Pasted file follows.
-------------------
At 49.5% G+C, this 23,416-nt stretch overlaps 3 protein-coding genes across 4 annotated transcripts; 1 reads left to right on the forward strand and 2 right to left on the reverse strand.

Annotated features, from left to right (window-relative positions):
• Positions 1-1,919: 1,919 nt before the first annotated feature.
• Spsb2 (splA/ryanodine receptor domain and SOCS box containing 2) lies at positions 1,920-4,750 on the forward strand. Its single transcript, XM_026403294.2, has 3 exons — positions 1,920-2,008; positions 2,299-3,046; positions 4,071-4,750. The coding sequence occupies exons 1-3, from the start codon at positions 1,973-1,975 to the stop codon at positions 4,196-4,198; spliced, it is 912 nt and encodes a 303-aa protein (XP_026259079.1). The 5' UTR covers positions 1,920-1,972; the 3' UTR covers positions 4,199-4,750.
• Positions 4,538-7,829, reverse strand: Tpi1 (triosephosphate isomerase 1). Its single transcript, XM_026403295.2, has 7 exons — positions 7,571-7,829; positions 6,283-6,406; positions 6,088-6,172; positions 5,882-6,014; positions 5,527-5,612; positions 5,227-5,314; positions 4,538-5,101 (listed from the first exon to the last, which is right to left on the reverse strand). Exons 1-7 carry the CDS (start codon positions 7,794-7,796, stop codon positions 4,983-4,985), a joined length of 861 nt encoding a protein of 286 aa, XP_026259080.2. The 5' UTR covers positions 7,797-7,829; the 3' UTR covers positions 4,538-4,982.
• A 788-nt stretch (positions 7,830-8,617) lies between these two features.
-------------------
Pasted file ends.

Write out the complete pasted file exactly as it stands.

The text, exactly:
At 49.5% G+C, this 23,416-nt stretch overlaps 3 protein-coding genes across 4 annotated transcripts; 1 reads left to right on the forward strand and 2 right to left on the reverse strand.

Annotated features, from left to right (window-relative positions):
• Positions 1-1,919: 1,919 nt before the first annotated feature.
• Spsb2 (splA/ryanodine receptor domain and SOCS box containing 2) lies at positions 1,920-4,750 on the forward strand. Its single transcript, XM_026403294.2, has 3 exons — positions 1,920-2,008; positions 2,299-3,046; positions 4,071-4,750. The coding sequence occupies exons 1-3, from the start codon at positions 1,973-1,975 to the stop codon at positions 4,196-4,198; spliced, it is 912 nt and encodes a 303-aa protein (XP_026259079.1). The 5' UTR covers positions 1,920-1,972; the 3' UTR covers positions 4,199-4,750.
• Positions 4,538-7,829, reverse strand: Tpi1 (triosephosphate isomerase 1). Its single transcript, XM_026403295.2, has 7 exons — positions 7,571-7,829; positions 6,283-6,406; positions 6,088-6,172; positions 5,882-6,014; positions 5,527-5,612; positions 5,227-5,314; positions 4,538-5,101 (listed from the first exon to the last, which is right to left on the reverse strand). Exons 1-7 carry the CDS (start codon positions 7,794-7,796, stop codon positions 4,983-4,985), a joined length of 861 nt encoding a protein of 286 aa, XP_026259080.2. The 5' UTR covers positions 7,797-7,829; the 3' UTR covers positions 4,538-4,982.
• A 788-nt stretch (positions 7,830-8,617) lies between these two features.